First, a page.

Tue. Jan 18th, 2022


HSBC has announced internally that its co-head of investment banking, Greg Guyett, will assume sole supervision of the bank’s entire advisory and trading division during the six-month sabbatical of his counterpart, Georges Elhedery.

Elhedery, who manages the London borrower’s global trading arm, told staff in a memo on Friday that “in view of my own personal development and growth, I have been considering taking a sabbatical for several years”. He added that since the investment bank largely reached its year-end 2022 strategic targets a year early, now was the best time for the break.

Guyett, who leads the capital markets and M&A advisory operations, will now also oversee the market side of the unit from March until Elhedery’s return in September.

Patrick George, head of markets and security services for Europe and North America, Monish Tahilramani, head of MSS emerging markets and Suzy White, chief operating officer of MSS, will trade day to day and report to Guyett, according to the memo.

Separately, Guyett and three other top executives were supposed to moved to Hong Kong last year as part of a radical strategic review that would symbolically “move the heart of the business to Asia”, as CEO Noel Quinn described it at the time.

Nuno Matos, CEO of Wealth and Personal Banking, Barry O’Byrne, CEO of Global Commercial Banking and Nicolas Moreau, Head of Asset Management, all made the move in a timely manner.

However, Guyett did not move last year and given his temporary extended role – and the fact that many international flights to Hong Kong suspended due to the area’s “zero Covid” policy – its move has now been postponed until at least September.

Some staff members were surprised at why he did not move as promised last April, but an official confirmed he still plans to do so.

Guyett’s inability to move earlier illustrates the problems facing China’s zero Covid policy on the operations of global companies.

Hong Kong’s ban on international travel to delay the spread of the Omicron coronavirus variant has left many financial and corporate executives stranded outside the city when they return to the US or the UK for Christmas.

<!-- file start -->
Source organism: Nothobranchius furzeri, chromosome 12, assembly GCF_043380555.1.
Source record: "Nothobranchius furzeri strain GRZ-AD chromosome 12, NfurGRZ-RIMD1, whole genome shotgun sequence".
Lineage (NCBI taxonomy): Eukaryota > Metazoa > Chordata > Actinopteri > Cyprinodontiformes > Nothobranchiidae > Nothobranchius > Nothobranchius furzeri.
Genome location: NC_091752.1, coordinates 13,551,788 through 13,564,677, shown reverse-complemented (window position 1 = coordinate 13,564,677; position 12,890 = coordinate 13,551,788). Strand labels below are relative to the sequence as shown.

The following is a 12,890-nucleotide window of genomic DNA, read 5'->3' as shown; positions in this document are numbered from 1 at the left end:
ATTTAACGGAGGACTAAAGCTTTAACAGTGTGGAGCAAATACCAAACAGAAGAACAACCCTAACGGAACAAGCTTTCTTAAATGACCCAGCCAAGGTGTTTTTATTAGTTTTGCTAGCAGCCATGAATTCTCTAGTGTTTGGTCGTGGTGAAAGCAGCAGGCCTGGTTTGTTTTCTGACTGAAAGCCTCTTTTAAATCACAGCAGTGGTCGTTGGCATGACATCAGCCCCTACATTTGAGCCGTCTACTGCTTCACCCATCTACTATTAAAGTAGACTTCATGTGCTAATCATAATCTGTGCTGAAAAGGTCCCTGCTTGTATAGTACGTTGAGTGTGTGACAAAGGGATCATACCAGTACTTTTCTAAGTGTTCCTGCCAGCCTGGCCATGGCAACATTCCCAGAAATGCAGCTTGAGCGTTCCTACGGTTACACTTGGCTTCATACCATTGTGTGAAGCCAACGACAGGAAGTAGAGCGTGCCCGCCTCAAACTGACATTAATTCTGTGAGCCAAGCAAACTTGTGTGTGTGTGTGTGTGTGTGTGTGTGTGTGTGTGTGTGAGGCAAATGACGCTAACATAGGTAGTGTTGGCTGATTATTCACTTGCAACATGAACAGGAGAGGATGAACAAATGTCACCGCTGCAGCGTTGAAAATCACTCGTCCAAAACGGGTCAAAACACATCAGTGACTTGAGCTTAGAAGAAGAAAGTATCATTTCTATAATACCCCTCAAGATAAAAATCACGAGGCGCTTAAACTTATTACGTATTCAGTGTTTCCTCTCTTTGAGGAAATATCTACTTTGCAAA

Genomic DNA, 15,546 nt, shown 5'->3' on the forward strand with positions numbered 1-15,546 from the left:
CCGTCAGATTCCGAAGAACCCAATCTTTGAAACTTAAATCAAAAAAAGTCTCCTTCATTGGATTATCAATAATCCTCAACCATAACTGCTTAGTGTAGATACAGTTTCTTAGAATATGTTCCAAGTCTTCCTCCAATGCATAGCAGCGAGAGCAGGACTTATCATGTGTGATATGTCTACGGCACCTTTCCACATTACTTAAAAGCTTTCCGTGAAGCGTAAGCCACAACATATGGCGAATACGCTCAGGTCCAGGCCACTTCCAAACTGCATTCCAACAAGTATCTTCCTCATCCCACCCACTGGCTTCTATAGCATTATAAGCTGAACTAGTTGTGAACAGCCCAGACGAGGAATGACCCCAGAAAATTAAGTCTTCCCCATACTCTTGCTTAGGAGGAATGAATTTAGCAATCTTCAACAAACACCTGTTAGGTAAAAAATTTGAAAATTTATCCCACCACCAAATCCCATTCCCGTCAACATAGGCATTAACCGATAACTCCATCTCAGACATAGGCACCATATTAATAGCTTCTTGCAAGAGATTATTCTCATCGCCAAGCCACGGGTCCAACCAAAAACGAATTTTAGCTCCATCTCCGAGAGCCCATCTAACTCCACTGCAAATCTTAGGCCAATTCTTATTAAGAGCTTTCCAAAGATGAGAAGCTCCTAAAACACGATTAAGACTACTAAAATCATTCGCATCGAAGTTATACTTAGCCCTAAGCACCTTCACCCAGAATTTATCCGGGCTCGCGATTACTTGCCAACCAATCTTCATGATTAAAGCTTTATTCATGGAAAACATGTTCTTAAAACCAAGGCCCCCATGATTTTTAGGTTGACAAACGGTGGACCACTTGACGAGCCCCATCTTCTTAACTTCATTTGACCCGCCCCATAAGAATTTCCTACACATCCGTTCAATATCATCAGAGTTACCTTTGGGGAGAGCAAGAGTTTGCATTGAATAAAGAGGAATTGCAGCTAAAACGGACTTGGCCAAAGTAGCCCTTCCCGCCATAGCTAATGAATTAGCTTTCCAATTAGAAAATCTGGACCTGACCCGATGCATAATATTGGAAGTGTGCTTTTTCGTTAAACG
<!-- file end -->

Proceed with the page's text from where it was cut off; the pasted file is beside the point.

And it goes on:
Like many of its peers, HSBC enjoyed an increase in investment banking services revenue during the Covid crisis, driven by high levels of M&A and debt issuance, government support measures and easy monetary policy.

Guyett and Elhedery were tasked with turning the unit around after being criticized for years of underperformance and declining market share. While the rise in earnings in 2020 and early 2021 helped revive the unit, in the third term performance still lagged behind European competitors, such as Barclays, and the Wall Street banks.

While it’s rare for someone of Elhedery’s seniority to take a sabbatical, especially in the competitive and unforgiving world of investment banking, HSBC allows them to meet certain criteria and qualify the 17-year veteran.

“I feel happy that HSBC allows colleagues, at all levels, to take a short break from the business. . . I plan to spend my six-month break with my family in various parts of the world, as well as exploring a number of personal interests, ”Elhedery added in the memo, saying he has Quinn’s support.

“Sabbath leave is one opportunity to find time to focus on things that sometimes prevent our work obligations. . . I look forward to a break, ”said Elhedery.



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